By the mid-1920s, the Gallery acquired a status of an “educational institution". In 1926, a special educational department to deliver lectures and excursions was open in the Gallery. Since that time, the Department has still been carrying out the important part of the museum work.
In 1926 an Academician of Architecture A.V.Shchusev was appointed a new Gallery’s Director. He and his successor M.P.Kristi (starting from 1928) did a lot to expand the Gallery's existing areas and to add new annexes. In 1927, adjacent building in Maly Tolmachevsky lane (formerly Sokolikov’s mansion) was joined to the Gallery. After reconstruction, it was used as an office-house, accommodating the Gallery's administration, scientific-research departments, a library, an archive depository and a storeroom of graphic works. A special passage connected the building with the Gallery.
In 1928, heating and ventilation systems underwent a complete overhaul and modernization. In 1929 the Gallery was provided with the electric power, thus the staff could work and the halls could be open to public till late evening. Before that, the Gallery was open only at daytime.
Also in 1929, the adjoining church of St. Nicholas in Tolmachi was closed for religious services, and in 1932 it was appropriated by the Gallery to become a depository of painting and sculpture. Later it was attached to the exhibition halls through a newly reconstructed two-storeyed building, the upper floor of which was allocated to Ivanov's fundamental canvas "The Appearance of Christ to People”. Passages between the halls ensured a continuity of the tour through the Gallery.
As a result of the construction works in the Gallery, the exhibition area increased significantly. That prompted Gallery’s experts to ponder over a new arrangement of the artworks, because the exhibition demonstrated only a small number of graphic works and sculptures and had no old Russian art at all.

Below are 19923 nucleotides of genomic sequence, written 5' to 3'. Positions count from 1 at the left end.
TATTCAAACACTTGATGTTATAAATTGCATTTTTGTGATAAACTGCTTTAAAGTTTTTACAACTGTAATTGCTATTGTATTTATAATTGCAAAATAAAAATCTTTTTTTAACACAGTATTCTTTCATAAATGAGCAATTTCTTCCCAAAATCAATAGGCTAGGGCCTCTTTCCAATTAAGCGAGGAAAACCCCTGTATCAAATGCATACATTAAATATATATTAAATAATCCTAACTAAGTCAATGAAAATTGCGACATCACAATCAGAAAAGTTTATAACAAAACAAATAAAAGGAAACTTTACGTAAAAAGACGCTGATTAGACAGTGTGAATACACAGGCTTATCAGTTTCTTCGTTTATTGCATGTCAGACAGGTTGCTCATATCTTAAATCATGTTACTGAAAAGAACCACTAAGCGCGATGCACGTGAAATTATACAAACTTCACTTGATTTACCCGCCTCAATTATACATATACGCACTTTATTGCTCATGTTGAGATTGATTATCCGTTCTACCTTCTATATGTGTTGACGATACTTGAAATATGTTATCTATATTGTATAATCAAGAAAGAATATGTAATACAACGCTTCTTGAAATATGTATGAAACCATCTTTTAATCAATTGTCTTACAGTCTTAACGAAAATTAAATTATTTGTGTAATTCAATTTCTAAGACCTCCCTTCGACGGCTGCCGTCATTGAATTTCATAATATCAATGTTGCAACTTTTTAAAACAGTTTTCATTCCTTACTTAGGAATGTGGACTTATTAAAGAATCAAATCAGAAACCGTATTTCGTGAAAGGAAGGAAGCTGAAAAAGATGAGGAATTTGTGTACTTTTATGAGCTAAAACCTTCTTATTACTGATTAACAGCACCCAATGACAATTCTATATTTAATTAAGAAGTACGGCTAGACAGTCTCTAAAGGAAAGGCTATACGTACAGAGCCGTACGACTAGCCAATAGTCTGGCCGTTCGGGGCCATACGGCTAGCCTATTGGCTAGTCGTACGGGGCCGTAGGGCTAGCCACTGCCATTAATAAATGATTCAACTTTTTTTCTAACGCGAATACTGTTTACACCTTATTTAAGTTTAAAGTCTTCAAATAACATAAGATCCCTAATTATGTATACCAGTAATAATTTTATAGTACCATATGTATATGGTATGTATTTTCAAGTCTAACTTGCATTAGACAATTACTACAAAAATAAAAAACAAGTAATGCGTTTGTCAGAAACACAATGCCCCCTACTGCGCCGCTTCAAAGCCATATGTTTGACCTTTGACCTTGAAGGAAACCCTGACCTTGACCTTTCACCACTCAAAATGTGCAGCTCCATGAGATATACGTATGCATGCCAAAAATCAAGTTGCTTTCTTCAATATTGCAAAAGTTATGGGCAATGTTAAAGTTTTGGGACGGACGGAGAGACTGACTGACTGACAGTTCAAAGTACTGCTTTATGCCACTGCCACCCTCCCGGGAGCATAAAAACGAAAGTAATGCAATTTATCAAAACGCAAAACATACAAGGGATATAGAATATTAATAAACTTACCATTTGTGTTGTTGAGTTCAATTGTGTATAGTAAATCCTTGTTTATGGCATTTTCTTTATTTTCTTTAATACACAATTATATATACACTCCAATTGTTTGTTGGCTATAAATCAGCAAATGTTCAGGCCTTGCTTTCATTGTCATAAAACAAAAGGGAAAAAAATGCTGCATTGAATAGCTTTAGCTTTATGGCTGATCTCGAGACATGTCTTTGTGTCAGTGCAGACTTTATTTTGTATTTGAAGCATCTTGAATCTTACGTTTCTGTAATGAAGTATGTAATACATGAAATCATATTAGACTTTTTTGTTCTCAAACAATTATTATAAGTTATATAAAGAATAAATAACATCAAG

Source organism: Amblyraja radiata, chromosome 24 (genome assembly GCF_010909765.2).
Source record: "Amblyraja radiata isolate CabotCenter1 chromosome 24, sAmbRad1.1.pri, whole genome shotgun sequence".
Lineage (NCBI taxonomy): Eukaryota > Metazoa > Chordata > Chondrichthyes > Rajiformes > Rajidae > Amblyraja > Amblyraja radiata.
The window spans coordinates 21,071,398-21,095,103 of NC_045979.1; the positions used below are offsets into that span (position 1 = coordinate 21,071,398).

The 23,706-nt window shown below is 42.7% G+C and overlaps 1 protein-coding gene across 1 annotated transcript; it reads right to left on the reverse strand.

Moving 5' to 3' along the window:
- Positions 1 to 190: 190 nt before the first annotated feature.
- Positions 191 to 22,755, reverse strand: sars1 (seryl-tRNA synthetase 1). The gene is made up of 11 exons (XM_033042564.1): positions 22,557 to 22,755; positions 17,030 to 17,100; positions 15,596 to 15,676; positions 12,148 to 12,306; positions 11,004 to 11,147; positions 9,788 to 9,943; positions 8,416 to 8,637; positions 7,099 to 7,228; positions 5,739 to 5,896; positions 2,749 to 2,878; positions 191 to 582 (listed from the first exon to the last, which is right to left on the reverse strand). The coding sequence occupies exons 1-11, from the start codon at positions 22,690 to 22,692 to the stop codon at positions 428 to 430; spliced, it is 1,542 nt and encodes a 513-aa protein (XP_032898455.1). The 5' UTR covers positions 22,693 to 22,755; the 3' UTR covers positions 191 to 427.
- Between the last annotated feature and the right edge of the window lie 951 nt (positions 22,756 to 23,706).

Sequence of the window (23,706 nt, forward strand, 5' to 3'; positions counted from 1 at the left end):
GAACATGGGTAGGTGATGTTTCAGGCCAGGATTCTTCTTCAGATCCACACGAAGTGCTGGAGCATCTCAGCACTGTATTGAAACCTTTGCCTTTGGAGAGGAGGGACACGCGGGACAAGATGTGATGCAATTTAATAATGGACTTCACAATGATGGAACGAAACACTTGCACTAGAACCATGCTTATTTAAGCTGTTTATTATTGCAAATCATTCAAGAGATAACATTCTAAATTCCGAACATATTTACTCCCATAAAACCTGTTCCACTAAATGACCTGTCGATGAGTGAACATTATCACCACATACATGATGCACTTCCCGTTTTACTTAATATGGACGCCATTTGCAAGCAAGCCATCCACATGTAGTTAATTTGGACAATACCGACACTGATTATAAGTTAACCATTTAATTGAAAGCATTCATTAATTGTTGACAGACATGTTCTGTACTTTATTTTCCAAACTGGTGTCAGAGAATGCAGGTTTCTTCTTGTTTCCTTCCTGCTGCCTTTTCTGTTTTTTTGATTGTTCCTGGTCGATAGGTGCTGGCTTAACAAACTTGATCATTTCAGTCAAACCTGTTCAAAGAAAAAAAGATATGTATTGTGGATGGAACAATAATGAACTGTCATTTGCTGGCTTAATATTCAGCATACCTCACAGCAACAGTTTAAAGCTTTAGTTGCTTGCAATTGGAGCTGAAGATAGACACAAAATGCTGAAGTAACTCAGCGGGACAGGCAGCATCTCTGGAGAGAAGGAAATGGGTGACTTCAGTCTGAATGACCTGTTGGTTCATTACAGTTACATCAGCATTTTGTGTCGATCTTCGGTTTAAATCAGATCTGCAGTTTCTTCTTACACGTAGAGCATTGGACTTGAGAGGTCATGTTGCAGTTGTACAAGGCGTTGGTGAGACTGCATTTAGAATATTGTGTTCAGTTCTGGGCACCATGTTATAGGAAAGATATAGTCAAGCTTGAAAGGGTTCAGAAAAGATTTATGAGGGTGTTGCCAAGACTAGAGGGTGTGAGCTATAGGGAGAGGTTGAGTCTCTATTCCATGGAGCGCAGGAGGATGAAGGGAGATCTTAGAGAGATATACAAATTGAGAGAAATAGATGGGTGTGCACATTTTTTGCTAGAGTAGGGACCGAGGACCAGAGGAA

Since 1923, the exposition, created by the titanic efforts of I.Grabar, did not look any more like a consistent, logical and successive narration about the Russian art. Numerous additions, incidental replacement of pictures, closing halls for inner reorganization caused considerable changes. The exposition needed revising badly.
A concept of the exposition of 1928 brought the collection back to Igor Grabar’s chronological order and concentration pictures of one artist (or one art school) in one hall or on one wall. It was again recommended to begin the tour from the upper floor with the paintings of the 18th century and move along the halls to the late 19th century artworks. The ground floor (14 halls) was assigned for paintings of the turn of the 19th - 20th centuries and for the contemporary art (paintings by K.A.Korovin, V.A.Serov and M.A.Vrubel were the highlights of those halls).
That reasonable concept, however, was not realized, because of the “social approach”, that prevailed in all forms of museum activities: already at the stage of forming, the 1928-exposition was heavily criticized for discrepancy with Marx-Lenin ideology, and thus was not finished.
Party’s and government’s decrees of that time stated a new line of museums’ activity - maximum attention to the socialist propaganda and minimum attention to research work and work with museum funds. A resolution of the People’s Commissar of Education on August 27, 1929 stated: all museums must have so called social-and-political councils. That meant all museums "were mobilized" to participate in all political campaigns, held in the country, for promotion of industrialization, collectivization and new “socialist way of life”. In line with this government campaign, several exhibitions took place in the Gallery: "Anti alcoholic" (1929), «Red Army in the Soviet art» (1930), «Posters promote five-years plans of Socialist National Economy » (1932), etc.